Could This Common Device Poison Your Children?

A device sold in stores and kiosks everywhere could poison your children–and you may be unaware of the dangers.

E-cigarettes are hurting kids across the nation, causing seizures, comas and respiratory arrest. The National Poison Data System says the number of children under the age of 6 who were poisoned by e-cigarettes rose by almost 1500% between 2013 and 2015. But how is this happening?

E-Cigarettes Poisoning Kids

One of the most dangerous elements of e-cigarettes is liquid nicotine, also known as “e-juice.” E-juice is highly concentrated and can be extremely harmful when ingested, inhaled, or absorbed by the skin or eyes. The American Association of Poison Control Centers (AAPCC) has received 623 reports of e-cigarette and liquid nicotine exposures across all ages– just between January 1 and April 30, 2016. The small, colorful e-juice packages are often enticing to small children, and they come in a number of different flavors such as fruity candy, bubble gum and chocolate.

Following these guidelines can help prevent poisonings in kids:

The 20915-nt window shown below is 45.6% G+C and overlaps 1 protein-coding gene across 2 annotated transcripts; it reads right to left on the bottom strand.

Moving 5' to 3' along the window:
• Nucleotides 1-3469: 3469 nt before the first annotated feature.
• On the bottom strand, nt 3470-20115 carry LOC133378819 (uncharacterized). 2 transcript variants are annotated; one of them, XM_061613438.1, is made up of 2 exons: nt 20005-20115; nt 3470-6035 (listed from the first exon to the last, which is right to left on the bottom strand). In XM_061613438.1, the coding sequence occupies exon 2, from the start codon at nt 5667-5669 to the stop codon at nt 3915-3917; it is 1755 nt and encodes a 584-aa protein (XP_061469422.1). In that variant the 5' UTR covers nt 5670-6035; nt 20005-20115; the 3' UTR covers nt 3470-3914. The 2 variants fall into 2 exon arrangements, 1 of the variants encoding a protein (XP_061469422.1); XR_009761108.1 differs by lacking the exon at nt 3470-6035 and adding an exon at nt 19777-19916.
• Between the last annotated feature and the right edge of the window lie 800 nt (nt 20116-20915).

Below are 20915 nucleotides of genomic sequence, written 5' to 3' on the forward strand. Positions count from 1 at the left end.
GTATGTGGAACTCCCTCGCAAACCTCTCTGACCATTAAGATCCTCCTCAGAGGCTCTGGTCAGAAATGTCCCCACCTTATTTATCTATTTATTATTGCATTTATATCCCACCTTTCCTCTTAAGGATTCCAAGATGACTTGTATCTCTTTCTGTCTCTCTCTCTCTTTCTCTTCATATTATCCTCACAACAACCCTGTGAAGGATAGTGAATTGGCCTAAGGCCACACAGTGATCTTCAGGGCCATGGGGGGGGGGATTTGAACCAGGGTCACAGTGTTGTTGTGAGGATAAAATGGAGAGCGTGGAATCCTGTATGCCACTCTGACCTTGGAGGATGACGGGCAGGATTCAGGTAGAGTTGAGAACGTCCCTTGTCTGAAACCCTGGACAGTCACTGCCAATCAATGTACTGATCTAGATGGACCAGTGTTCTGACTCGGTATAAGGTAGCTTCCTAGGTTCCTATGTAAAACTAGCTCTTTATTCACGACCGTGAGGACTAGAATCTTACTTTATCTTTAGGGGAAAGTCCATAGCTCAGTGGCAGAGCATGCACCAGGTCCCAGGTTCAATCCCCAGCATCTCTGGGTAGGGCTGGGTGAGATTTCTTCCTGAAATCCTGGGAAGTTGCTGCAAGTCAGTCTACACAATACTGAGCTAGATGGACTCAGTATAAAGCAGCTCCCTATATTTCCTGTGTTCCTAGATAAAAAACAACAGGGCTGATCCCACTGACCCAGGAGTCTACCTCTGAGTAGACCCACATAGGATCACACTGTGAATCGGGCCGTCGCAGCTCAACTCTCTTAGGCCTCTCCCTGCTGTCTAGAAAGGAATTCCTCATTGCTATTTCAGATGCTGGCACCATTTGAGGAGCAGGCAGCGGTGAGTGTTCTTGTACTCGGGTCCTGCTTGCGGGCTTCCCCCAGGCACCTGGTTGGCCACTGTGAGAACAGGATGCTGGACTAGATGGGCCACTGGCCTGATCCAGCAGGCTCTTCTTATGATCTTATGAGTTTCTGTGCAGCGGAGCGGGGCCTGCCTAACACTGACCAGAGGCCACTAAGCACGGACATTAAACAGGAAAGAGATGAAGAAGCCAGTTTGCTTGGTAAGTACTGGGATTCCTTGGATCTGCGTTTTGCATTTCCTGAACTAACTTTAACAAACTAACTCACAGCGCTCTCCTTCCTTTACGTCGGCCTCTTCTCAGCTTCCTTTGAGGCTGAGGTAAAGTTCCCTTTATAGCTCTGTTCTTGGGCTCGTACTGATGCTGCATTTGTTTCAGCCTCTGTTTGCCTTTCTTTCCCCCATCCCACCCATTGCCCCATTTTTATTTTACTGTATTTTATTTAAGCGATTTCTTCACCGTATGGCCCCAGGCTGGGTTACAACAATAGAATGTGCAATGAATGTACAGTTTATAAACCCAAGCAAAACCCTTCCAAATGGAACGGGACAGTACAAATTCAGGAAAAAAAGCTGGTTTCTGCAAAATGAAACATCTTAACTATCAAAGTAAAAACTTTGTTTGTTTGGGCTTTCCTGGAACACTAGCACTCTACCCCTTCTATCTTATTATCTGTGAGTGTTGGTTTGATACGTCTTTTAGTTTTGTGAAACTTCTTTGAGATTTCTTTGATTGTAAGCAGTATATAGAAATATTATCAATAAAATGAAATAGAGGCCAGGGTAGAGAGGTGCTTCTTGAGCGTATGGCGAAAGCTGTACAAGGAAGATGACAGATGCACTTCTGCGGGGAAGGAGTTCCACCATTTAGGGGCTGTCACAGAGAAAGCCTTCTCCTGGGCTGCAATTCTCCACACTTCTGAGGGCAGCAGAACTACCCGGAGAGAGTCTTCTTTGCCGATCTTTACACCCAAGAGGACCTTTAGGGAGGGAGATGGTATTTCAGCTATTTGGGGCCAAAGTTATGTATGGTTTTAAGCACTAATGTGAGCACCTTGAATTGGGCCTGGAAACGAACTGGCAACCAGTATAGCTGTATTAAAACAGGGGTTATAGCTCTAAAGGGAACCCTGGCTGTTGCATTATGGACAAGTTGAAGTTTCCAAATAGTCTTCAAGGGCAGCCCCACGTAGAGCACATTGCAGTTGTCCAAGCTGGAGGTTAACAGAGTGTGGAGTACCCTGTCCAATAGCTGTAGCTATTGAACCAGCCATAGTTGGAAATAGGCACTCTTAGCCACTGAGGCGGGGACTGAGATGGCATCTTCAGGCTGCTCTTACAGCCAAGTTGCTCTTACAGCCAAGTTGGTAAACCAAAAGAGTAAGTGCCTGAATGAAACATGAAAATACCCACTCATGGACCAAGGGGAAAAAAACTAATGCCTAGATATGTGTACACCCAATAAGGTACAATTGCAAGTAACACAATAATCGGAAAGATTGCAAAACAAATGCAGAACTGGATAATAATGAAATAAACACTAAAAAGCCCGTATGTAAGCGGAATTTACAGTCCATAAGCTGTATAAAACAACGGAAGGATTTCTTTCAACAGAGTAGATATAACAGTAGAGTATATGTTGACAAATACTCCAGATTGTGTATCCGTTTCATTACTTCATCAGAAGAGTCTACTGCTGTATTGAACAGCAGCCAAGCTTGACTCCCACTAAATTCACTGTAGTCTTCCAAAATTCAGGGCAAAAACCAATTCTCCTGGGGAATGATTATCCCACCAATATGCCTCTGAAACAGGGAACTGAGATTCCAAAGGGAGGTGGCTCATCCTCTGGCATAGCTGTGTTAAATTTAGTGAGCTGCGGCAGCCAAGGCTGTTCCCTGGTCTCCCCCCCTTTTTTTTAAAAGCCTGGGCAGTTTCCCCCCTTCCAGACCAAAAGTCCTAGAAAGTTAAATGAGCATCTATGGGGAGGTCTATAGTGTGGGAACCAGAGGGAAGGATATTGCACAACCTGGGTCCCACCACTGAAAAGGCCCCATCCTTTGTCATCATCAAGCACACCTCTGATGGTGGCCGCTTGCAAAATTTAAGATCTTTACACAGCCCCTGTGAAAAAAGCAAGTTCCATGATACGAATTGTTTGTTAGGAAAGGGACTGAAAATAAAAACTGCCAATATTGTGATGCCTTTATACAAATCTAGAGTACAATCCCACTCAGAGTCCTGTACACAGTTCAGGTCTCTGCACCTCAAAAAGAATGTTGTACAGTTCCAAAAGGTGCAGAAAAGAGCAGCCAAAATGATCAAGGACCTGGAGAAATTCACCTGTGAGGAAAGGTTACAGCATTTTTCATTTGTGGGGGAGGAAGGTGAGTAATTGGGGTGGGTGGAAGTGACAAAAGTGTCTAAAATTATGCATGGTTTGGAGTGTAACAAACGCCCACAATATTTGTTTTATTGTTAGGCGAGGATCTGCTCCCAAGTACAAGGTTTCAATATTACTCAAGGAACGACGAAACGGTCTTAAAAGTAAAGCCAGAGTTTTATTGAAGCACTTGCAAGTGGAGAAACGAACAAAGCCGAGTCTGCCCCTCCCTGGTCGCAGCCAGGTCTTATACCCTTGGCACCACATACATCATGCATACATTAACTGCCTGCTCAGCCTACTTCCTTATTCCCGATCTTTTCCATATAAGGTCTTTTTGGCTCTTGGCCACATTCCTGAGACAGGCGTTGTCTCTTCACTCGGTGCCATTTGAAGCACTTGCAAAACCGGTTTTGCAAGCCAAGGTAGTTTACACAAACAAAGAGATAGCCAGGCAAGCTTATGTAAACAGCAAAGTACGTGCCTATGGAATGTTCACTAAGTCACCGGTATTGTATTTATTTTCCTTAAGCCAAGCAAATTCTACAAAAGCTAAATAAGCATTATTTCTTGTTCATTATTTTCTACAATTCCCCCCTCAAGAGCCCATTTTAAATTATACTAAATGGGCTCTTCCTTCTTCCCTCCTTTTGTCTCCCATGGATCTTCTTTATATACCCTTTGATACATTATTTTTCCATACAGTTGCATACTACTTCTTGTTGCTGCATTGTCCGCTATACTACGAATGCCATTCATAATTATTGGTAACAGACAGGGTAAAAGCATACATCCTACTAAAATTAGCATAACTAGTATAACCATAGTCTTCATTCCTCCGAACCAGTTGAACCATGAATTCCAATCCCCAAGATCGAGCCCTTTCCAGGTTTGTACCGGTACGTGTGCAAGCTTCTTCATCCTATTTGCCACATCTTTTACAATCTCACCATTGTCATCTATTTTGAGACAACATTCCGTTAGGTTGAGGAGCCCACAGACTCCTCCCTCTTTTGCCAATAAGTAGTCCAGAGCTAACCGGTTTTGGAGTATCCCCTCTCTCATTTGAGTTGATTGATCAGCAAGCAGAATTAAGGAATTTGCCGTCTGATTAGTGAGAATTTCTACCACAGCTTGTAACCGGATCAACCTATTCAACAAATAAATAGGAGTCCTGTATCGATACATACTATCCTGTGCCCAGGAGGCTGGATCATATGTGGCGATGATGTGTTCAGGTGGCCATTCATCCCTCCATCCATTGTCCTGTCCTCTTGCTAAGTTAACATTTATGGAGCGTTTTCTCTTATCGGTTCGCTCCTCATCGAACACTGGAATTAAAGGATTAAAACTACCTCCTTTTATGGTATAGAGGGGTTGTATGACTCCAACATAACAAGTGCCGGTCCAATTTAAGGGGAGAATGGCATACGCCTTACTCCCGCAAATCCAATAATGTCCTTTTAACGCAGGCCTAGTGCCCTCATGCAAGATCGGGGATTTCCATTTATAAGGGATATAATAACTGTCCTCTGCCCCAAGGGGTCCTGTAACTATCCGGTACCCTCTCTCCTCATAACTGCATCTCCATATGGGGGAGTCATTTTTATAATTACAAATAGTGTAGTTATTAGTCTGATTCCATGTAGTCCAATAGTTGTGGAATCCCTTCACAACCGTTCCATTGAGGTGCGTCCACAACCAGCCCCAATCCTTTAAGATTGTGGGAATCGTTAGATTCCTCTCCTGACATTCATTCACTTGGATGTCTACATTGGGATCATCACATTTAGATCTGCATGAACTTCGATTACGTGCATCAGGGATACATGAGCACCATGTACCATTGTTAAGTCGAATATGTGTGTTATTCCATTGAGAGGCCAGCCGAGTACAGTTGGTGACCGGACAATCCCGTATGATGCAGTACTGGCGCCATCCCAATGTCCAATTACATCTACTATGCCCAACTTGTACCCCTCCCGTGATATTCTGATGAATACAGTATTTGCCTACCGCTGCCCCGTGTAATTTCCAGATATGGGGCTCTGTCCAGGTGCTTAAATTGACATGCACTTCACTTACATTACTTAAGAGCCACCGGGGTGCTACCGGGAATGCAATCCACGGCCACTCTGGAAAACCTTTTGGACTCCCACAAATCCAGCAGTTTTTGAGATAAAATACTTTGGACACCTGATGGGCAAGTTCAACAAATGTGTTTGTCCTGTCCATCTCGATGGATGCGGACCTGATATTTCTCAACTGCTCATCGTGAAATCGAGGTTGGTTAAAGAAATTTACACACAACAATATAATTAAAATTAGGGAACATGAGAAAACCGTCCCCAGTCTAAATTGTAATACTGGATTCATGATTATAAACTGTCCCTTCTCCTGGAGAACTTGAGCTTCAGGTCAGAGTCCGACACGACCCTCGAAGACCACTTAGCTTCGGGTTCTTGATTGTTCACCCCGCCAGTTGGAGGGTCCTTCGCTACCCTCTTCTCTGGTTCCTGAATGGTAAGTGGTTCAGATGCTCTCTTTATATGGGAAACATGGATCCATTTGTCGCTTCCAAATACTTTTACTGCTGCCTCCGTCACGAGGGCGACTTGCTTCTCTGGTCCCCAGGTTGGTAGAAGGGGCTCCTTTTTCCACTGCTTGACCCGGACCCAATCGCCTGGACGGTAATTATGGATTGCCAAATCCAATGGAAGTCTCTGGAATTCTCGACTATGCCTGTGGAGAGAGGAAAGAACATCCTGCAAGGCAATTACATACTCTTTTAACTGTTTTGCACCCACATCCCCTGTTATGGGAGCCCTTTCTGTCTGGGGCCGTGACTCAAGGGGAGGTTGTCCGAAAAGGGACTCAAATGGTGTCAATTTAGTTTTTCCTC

• Leave the devices and liquid nicotine out of reach of children
  • Avoid using e-cigarettes around children to help prevent kids from “imitating” the behavior
  • Input the phone number for the Poison Help Line (1-800-222-1222) into your cell phone, and keep it in an accessible place in your home in the event your child or pet gains access to the e-juice

Explosions, Burns and Blisters

Unfortunately e-cigarettes are not just a danger to our internal health–they also can be a huge safety hazard. A Longboat Key man was recently left with second-degree burns all over his leg after the battery in his e-cigarette exploded in his pocket. Sadly, explosions are not all that uncommon. A similar incident took place in Kentucky in February, and an Oklahoma teen was severely burned in April. At the time of writing, a teen made news when the battery in his electronic cigarette exploded, ripping a hole through his tongue and destroying his teeth. This incident took place just days after an Alabama high school student was injured last week.

E-cigarettes are marketed as a much safer, healthier way to smoke. As this trend continues, we are finding this is simply untrue. These devices can be seriously detrimental to your health and safety, especially to young children.

 

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